|RBH Compact Theater CT-5 / CT-7|
|Home Theater Loudspeakers Speaker Systems|
|Written by Richard Elen|
|Wednesday, 01 May 2002|
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Music and Movies
The next thing to do was to play something and have a listen. I started with Alan Parsons’ DTS CD On-Air, because it includes a gorgeous instrumental with a hefty bass end on "Cloudbreak" that would be good for setting up the sub level. Well it certainly did that: the bottom end on the track came through loud and clear and easily enabled me to get a better setting for the sub level. There was a fine punch to kick-drum beats and a full and rounded bass sound. I also noticed that the top end was very crisp and clean and that surround localization was exceptional. This is what you would expect from small speakers that behave more like point sources and "smear" the image less than units in which the drivers (or cones thereof) subtend a significant angle. I was, however, conscious of the fact that the bass was all at the front of the room – in the corner, no less. My system is set up kitty-corner (at about 45 degrees to the walls) to minimize standing waves, and my sub is in the corner behind the TV. My normal system, however, also puts bass through the main front pair, bringing the bottom end out into the room more. This, coupled with the fact that there is absolutely no bass in the surrounds, made me more conscious that the bass was more center front than usual, albeit this is perfectly reasonable, as that’s where the bass is panned.
Despite the improved imaging I was noticing over my regular system, I also know that conventional 5.1 mixing techniques do not really allow for anything like accurate localization outside the front stage. Around the back you get something, but down the sides of the speaker array there is virtually no serious localization unless you turn your head. There are ways around this, however, that have been known for years, and there are now high-definition discs out there that use them to great effect, notably the award-winning Swing Live album from Chesky Records. The Ambisonic technology used on this album permits accurate localization almost anywhere in the room. I used the SACD version, playing the 4.0 mix that is in the hi-res multichannel area of this hybrid disc.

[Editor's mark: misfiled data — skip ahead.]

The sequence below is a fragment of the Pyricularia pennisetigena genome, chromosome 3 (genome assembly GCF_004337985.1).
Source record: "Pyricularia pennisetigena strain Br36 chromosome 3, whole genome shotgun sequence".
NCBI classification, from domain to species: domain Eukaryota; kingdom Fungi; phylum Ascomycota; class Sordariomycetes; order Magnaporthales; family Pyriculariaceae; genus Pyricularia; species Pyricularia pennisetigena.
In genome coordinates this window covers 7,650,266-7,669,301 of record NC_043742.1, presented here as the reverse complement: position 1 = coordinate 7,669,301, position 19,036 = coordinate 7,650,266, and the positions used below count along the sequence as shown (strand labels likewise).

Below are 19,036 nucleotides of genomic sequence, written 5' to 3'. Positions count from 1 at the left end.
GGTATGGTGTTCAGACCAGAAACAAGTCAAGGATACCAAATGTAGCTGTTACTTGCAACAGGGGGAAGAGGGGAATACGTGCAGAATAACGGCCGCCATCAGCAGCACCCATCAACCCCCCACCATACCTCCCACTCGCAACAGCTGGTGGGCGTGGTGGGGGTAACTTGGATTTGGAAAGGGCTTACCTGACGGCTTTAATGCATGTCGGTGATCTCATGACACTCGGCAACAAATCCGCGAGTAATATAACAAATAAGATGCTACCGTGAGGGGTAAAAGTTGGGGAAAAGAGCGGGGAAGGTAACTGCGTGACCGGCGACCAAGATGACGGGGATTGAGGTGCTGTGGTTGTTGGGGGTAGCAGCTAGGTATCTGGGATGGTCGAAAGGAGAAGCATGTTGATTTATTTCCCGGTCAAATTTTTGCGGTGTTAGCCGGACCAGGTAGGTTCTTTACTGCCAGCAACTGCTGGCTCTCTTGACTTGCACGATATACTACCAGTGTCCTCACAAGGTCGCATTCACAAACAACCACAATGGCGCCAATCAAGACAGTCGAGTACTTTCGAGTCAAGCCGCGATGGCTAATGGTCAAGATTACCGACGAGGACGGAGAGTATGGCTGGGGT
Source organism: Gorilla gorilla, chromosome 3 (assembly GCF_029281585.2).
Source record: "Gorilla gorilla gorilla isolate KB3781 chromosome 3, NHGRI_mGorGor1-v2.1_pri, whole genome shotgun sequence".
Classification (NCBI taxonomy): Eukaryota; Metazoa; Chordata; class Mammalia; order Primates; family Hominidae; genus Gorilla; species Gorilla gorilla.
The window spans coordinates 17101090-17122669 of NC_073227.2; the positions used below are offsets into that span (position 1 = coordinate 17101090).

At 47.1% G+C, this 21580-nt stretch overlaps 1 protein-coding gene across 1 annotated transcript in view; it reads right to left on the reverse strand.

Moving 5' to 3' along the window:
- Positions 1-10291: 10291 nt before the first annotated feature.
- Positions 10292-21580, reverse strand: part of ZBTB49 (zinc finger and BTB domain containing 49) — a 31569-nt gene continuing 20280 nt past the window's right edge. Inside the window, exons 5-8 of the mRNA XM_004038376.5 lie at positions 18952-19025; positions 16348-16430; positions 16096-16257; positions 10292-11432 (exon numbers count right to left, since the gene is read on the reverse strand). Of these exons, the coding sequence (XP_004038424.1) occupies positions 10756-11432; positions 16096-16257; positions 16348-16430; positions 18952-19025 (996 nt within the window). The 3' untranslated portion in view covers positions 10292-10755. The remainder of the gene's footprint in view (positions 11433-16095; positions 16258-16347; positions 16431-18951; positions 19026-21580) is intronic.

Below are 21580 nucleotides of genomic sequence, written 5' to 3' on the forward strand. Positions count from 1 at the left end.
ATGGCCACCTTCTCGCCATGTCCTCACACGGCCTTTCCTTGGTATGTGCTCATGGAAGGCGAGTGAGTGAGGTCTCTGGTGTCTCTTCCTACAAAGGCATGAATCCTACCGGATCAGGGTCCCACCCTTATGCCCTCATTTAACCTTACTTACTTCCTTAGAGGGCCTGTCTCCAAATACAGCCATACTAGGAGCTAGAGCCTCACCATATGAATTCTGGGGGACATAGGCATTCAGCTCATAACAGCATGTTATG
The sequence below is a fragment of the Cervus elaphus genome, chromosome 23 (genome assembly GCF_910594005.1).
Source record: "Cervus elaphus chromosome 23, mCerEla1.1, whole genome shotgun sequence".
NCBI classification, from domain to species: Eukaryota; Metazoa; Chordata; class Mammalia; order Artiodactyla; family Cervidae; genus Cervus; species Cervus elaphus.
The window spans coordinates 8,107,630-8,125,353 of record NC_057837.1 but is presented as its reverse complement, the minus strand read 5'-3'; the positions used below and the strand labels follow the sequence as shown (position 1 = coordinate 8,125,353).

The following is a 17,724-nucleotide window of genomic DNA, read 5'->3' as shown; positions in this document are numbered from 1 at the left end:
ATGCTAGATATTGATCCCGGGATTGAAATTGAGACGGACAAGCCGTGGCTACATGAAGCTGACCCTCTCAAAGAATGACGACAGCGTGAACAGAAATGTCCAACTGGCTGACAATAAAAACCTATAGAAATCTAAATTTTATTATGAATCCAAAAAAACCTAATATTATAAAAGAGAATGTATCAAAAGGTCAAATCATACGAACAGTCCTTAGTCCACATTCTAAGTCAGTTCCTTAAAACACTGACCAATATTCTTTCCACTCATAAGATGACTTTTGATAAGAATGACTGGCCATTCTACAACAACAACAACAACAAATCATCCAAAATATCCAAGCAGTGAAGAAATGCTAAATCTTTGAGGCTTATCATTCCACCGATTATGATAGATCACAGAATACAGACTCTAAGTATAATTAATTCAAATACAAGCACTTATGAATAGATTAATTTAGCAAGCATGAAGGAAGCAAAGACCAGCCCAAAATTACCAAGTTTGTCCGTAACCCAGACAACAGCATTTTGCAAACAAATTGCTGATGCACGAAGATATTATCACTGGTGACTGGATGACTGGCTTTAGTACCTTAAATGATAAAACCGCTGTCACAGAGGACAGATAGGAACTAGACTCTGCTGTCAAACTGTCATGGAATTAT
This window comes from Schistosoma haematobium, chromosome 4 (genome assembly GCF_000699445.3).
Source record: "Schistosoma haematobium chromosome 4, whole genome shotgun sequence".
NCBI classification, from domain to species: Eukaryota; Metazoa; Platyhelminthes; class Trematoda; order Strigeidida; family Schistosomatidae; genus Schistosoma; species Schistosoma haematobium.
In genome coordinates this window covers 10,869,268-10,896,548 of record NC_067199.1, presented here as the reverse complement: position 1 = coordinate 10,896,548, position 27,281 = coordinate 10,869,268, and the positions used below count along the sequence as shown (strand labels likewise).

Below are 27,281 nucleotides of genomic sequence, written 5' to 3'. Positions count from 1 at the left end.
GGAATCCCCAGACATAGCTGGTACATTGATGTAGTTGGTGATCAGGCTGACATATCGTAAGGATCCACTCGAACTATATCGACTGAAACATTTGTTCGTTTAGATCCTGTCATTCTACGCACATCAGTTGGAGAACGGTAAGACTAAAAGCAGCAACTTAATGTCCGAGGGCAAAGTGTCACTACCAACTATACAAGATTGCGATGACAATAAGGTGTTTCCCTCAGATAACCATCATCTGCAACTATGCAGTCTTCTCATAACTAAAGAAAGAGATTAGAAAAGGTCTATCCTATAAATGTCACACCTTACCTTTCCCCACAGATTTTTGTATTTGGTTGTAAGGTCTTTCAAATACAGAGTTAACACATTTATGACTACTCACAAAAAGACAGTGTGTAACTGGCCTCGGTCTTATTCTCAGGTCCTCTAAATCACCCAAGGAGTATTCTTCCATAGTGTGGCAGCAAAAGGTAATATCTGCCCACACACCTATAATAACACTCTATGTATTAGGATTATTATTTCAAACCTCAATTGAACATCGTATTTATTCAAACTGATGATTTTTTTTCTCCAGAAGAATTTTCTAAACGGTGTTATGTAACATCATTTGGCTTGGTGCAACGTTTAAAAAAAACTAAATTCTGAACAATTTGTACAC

Sure enough, the ambience and acoustics of the New York jazz club in which this outstanding album was recorded leaped from the speakers, which in fact disappeared from consciousness, especially with eyes closed. This is something that few if any regular 5.1 recordings can achieve, where sounds tend to get sucked into the speakers, except for those across the front stage. I would suggest that what you want from this kind of recording is for the technology involved to disappear and take you to the venue, and that’s just what I experienced, despite the fact that my speakers, while in a respectable ITU arrangement (a pro audio standard for 5.1 speaker setup) for movie sound, are not ideally positioned for music listening (I would prefer a rectangle of some kind with me in the middle). A good surround recording played back correctly can literally overlay the acoustic of your listening room with the recorded acoustic environment – so much so that you are transported, and that’s just what happened here.
Talking of movies, I brought out "Oh Brother, Where Art Thou" on DVD, and set it up for DTS 5.1 replay. Obviously, a 5.1 movie soundtrack uses the center front extensively for dialogue, and in this case also for several of the (mono) pieces of music used in the film. Here, the extra oomph of the C-4 dual-woofer unit came into its own, with very clean and full performance, coupled with excellent intelligibility and accuracy.
I then played a DVD-Audio disc, Les Brown and his Band of Renown 1936-2001, "Session #55," expecting that some of Jane Monheit’s excellent vocals would provide another kind of test for the center channel. Not so: like many 5.1 music albums, the CF on this disc is very muted (presumably it’s just quietly there so that consumers don’t get worried it’s broken) and the front stage relies on traditional stereo’s "virtual center" for more integrated overall localization. The album sounded great, with a very lively mix and a smooth sound overall, enhanced by the cleanness of the top end on the RBH monitors. Again, front-stage localization was exemplary.
More or less anything I played on these speakers sounded good. The bass was firm, smooth and rounded, very much like the source material (in cases where I’d heard the material in the studio), and there was no lack of power. The MM-4s and the C-4 exhibit negligible audible distortion even if you push them – I played "Galliarde," the first track from the CD version of Dutch rock band Trace’s 1974 first album, at high level and only annoyed the neighbors: the RBH system didn’t even squawk.